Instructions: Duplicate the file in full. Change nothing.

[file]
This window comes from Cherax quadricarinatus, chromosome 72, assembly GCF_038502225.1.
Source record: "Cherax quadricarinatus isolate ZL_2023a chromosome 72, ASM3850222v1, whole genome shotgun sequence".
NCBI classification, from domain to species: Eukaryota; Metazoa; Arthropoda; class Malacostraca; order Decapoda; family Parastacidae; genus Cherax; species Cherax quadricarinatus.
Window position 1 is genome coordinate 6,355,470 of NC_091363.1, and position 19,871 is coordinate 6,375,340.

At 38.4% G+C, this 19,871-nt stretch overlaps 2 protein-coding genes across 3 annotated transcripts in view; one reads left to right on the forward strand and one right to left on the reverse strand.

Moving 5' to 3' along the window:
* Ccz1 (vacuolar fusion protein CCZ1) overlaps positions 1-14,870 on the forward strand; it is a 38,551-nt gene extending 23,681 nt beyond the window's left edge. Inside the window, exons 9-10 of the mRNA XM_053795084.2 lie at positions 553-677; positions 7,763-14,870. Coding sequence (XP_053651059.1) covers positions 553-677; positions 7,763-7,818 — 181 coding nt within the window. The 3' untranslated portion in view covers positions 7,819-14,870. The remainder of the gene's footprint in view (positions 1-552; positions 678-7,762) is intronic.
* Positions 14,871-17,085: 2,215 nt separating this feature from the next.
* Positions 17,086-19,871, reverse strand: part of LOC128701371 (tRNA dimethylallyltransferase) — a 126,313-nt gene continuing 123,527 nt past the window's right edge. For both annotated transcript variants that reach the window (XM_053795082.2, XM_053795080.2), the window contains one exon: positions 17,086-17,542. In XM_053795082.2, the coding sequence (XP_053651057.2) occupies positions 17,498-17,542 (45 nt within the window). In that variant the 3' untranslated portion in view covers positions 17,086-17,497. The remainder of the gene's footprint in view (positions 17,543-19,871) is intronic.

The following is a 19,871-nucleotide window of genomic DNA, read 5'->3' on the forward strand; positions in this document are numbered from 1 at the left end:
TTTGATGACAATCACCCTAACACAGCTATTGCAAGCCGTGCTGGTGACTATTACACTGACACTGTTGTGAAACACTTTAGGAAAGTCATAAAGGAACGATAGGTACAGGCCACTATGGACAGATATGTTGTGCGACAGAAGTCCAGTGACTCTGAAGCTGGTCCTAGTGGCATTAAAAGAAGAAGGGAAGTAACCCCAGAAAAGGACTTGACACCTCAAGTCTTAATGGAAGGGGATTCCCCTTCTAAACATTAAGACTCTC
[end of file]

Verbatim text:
This window comes from Cherax quadricarinatus, chromosome 72, assembly GCF_038502225.1.
Source record: "Cherax quadricarinatus isolate ZL_2023a chromosome 72, ASM3850222v1, whole genome shotgun sequence".
NCBI classification, from domain to species: Eukaryota; Metazoa; Arthropoda; class Malacostraca; order Decapoda; family Parastacidae; genus Cherax; species Cherax quadricarinatus.
Window position 1 is genome coordinate 6,355,470 of NC_091363.1, and position 19,871 is coordinate 6,375,340.

At 38.4% G+C, this 19,871-nt stretch overlaps 2 protein-coding genes across 3 annotated transcripts in view; one reads left to right on the forward strand and one right to left on the reverse strand.

Moving 5' to 3' along the window:
* Ccz1 (vacuolar fusion protein CCZ1) overlaps positions 1-14,870 on the forward strand; it is a 38,551-nt gene extending 23,681 nt beyond the window's left edge. Inside the window, exons 9-10 of the mRNA XM_053795084.2 lie at positions 553-677; positions 7,763-14,870. Coding sequence (XP_053651059.1) covers positions 553-677; positions 7,763-7,818 — 181 coding nt within the window. The 3' untranslated portion in view covers positions 7,819-14,870. The remainder of the gene's footprint in view (positions 1-552; positions 678-7,762) is intronic.
* Positions 14,871-17,085: 2,215 nt separating this feature from the next.
* Positions 17,086-19,871, reverse strand: part of LOC128701371 (tRNA dimethylallyltransferase) — a 126,313-nt gene continuing 123,527 nt past the window's right edge. For both annotated transcript variants that reach the window (XM_053795082.2, XM_053795080.2), the window contains one exon: positions 17,086-17,542. In XM_053795082.2, the coding sequence (XP_053651057.2) occupies positions 17,498-17,542 (45 nt within the window). In that variant the 3' untranslated portion in view covers positions 17,086-17,497. The remainder of the gene's footprint in view (positions 17,543-19,871) is intronic.

The following is a 19,871-nucleotide window of genomic DNA, read 5'->3' on the forward strand; positions in this document are numbered from 1 at the left end:
TTTGATGACAATCACCCTAACACAGCTATTGCAAGCCGTGCTGGTGACTATTACACTGACACTGTTGTGAAACACTTTAGGAAAGTCATAAAGGAACGATAGGTACAGGCCACTATGGACAGATATGTTGTGCGACAGAAGTCCAGTGACTCTGAAGCTGGTCCTAGTGGCATTAAAAGAAGAAGGGAAGTAACCCCAGAAAAGGACTTGACACCTCAAGTCTTAATGGAAGGGGATTCCCCTTCTAAACATTAAGACTCTC